ASEAN Economic Community, are We Ready?

That question popped out throughout the seminar session I attended. The seminar, held by UNNES and TEFLIN on May, 20th 2017, was very interesting. The speakers, Mr Fuad Abdul Hamied, P.h. D and Mrs Dra. Itje Chodijah, M.A were both inspiring people. The way they delivered their materials, similar but not same, was very clear. However, the content of the materials was, well, let's say very sad.

The seminar was about the important of English in the era of ASEAN Economic Community. From Mr Fuad, I got lots of information regarding the importance of English to ASEAN countries, so important than several countries state that mastering English is their aim in near future. It was so important that mastering English is put into their Education Law/Act. Many ASEAN countries did get help from the colonisation era when they were under British reign. The people of those countries were/are very familiar with English. Therefore, when English will eventually become the ASEAN language, these countries are ready because their citizens are exposed to English from very early age (4th grade) and some of them actually use TOEIC and TOEFL IBT as the measurements of the students' English ability. (Mr Fuad).

With this current issue about English becoming the future ASEAN language, English teachers surely have a very important role in creating better generations who are ready to face it. (Mrs. Chodijah). English teachers' most important quality is commitment. If a teacher commits in her/his job, then no matter what curriculum is, how long the time allocations are, how complicated the materials are, no matter what, she/he will somehow manage to overcome these issues. 

Indonesian education ranks 69 of 77 countries in the world, despite being the 3rd and 10th in economy-wise. Today, Finlandia's position as the number 1 is replaced by Singapore. Indonesia ranks even lower than Ethiopia. With this reality, teachers' job becomes very tough and difficult.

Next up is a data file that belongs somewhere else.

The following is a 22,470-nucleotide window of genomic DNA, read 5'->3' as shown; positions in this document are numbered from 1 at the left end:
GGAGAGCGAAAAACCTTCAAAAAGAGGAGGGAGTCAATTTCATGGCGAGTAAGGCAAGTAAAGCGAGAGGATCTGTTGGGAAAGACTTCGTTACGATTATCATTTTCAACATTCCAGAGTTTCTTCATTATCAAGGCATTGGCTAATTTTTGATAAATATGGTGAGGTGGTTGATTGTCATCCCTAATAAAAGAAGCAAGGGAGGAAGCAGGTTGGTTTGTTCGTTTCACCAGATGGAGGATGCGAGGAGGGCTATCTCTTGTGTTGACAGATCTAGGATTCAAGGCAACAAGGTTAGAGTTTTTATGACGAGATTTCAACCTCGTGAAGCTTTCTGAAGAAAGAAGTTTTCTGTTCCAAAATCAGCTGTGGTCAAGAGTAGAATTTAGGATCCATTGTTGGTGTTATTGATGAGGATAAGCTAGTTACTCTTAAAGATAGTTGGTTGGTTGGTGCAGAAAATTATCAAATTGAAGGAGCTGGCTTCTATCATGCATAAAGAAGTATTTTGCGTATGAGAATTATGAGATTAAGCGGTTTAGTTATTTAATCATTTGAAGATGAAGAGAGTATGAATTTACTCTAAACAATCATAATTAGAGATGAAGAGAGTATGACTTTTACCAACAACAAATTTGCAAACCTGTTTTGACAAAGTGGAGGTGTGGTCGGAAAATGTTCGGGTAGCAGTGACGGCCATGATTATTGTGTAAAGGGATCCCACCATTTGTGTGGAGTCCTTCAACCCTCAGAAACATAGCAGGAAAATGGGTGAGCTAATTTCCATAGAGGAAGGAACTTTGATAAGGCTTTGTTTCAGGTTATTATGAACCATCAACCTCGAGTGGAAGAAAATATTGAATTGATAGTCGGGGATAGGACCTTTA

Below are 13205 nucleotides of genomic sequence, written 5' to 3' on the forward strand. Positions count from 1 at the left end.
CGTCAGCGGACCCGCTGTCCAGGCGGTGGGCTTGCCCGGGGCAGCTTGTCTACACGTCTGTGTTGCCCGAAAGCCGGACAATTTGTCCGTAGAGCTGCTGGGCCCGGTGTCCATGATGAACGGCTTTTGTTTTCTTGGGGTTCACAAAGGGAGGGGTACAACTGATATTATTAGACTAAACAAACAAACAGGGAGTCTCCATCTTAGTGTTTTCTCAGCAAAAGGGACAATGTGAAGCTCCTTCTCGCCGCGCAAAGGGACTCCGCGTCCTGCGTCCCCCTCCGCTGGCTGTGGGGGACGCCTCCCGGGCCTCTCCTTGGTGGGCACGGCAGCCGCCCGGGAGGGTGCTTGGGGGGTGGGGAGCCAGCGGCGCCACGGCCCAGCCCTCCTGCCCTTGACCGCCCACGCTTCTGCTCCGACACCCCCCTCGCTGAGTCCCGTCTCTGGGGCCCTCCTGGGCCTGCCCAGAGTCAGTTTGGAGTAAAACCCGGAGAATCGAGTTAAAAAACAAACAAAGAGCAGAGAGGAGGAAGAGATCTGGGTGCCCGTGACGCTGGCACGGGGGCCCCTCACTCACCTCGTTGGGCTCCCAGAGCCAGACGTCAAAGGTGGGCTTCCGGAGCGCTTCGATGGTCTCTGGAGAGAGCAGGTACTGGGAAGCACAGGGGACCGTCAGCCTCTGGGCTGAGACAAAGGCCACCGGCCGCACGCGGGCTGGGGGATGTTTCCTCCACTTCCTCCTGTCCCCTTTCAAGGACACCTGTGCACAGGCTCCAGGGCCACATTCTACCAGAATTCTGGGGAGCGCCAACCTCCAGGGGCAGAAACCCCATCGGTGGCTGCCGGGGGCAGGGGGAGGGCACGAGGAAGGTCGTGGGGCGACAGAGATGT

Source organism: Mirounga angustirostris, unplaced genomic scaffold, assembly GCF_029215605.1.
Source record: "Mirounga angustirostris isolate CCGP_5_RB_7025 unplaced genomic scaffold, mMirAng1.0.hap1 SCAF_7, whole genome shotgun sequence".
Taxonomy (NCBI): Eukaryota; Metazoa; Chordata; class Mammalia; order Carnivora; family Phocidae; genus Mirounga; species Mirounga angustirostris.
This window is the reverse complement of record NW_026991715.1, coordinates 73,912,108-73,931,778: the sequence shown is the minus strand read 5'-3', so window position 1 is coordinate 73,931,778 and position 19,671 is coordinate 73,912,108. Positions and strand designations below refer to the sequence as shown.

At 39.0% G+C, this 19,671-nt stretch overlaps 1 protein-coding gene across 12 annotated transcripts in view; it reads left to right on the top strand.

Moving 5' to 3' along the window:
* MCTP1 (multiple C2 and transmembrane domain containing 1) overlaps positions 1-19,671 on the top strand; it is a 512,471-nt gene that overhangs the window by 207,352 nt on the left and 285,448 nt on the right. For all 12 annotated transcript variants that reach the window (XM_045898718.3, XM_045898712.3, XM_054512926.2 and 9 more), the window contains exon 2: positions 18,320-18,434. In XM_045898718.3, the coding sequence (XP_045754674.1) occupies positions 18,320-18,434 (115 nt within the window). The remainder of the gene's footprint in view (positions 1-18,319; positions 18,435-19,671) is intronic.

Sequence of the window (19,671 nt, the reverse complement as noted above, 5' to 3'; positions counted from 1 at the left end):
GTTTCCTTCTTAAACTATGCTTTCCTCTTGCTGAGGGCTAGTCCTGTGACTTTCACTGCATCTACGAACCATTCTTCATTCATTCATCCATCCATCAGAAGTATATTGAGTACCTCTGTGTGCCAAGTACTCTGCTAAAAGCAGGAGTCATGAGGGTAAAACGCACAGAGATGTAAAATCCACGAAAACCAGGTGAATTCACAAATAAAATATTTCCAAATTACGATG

If the ASC happens now, then it goes without saying that Indonesia has not ready at all. The quality of our young generations is much lower than those from another ASEAN countries. In addition, the low quality of our English teachers adds the problem country has to face. The low quality of our teachers mainly causes by the unwillingness to improve in teaching. Mrs Chodijah said that many of teachers in the age of 50-up seldom join any teacher trainings. Their reason, which is similar, is "Why bother to join? There's no point. We're old already.". This kind of answer is very shameful. "Long live education" quote, that teachers always use in motivating their students, seems to be uttered only without any further willingness and actions.

Teachers in Indonesia will be released from duty when they reach 60 years old. They have 10 years to teach the young generation to be much better than the previous generation. Even ONE year is very important. The awareness to improve and learn more is lacking in our teachers' heart and mind. This awareness should be introduced in university, the teacher making institute. The role of lecturers in introducing, motivating and implementing this principle is very significant because lecturers are the ones who create and produce teacher.

In conclusion, to improve the quality of our young generation, the cooperation among teachers as the learning facilitators and lectures as teachers creators is very important. However, the most important thing above all is the commitment of a teacher to always do the best they can and also do a reflective teaching to make sure that our young generations will be ready to face the challenge in the future.

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